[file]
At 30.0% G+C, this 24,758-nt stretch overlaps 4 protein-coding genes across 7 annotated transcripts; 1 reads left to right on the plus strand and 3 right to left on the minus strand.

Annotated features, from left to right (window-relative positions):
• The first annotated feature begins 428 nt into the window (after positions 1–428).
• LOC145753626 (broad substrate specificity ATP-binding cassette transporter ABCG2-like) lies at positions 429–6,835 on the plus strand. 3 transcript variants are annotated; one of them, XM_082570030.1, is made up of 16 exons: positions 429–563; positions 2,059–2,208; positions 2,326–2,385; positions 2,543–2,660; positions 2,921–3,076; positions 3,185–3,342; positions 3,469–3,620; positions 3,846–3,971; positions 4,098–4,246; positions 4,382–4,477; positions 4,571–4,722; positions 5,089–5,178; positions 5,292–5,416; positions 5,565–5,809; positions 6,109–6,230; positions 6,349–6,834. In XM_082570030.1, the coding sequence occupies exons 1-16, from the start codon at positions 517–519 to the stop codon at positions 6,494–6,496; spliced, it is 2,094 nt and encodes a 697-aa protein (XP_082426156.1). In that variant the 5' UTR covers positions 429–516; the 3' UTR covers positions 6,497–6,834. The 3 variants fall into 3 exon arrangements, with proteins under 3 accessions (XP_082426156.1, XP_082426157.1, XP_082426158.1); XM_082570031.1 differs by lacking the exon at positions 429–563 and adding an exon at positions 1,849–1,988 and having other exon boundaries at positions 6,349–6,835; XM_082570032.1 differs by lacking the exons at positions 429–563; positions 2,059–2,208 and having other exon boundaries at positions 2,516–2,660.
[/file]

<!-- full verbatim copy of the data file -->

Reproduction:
At 30.0% G+C, this 24,758-nt stretch overlaps 4 protein-coding genes across 7 annotated transcripts; 1 reads left to right on the plus strand and 3 right to left on the minus strand.

Annotated features, from left to right (window-relative positions):
• The first annotated feature begins 428 nt into the window (after positions 1–428).
• LOC145753626 (broad substrate specificity ATP-binding cassette transporter ABCG2-like) lies at positions 429–6,835 on the plus strand. 3 transcript variants are annotated; one of them, XM_082570030.1, is made up of 16 exons: positions 429–563; positions 2,059–2,208; positions 2,326–2,385; positions 2,543–2,660; positions 2,921–3,076; positions 3,185–3,342; positions 3,469–3,620; positions 3,846–3,971; positions 4,098–4,246; positions 4,382–4,477; positions 4,571–4,722; positions 5,089–5,178; positions 5,292–5,416; positions 5,565–5,809; positions 6,109–6,230; positions 6,349–6,834. In XM_082570030.1, the coding sequence occupies exons 1-16, from the start codon at positions 517–519 to the stop codon at positions 6,494–6,496; spliced, it is 2,094 nt and encodes a 697-aa protein (XP_082426156.1). In that variant the 5' UTR covers positions 429–516; the 3' UTR covers positions 6,497–6,834. The 3 variants fall into 3 exon arrangements, with proteins under 3 accessions (XP_082426156.1, XP_082426157.1, XP_082426158.1); XM_082570031.1 differs by lacking the exon at positions 429–563 and adding an exon at positions 1,849–1,988 and having other exon boundaries at positions 6,349–6,835; XM_082570032.1 differs by lacking the exons at positions 429–563; positions 2,059–2,208 and having other exon boundaries at positions 2,516–2,660.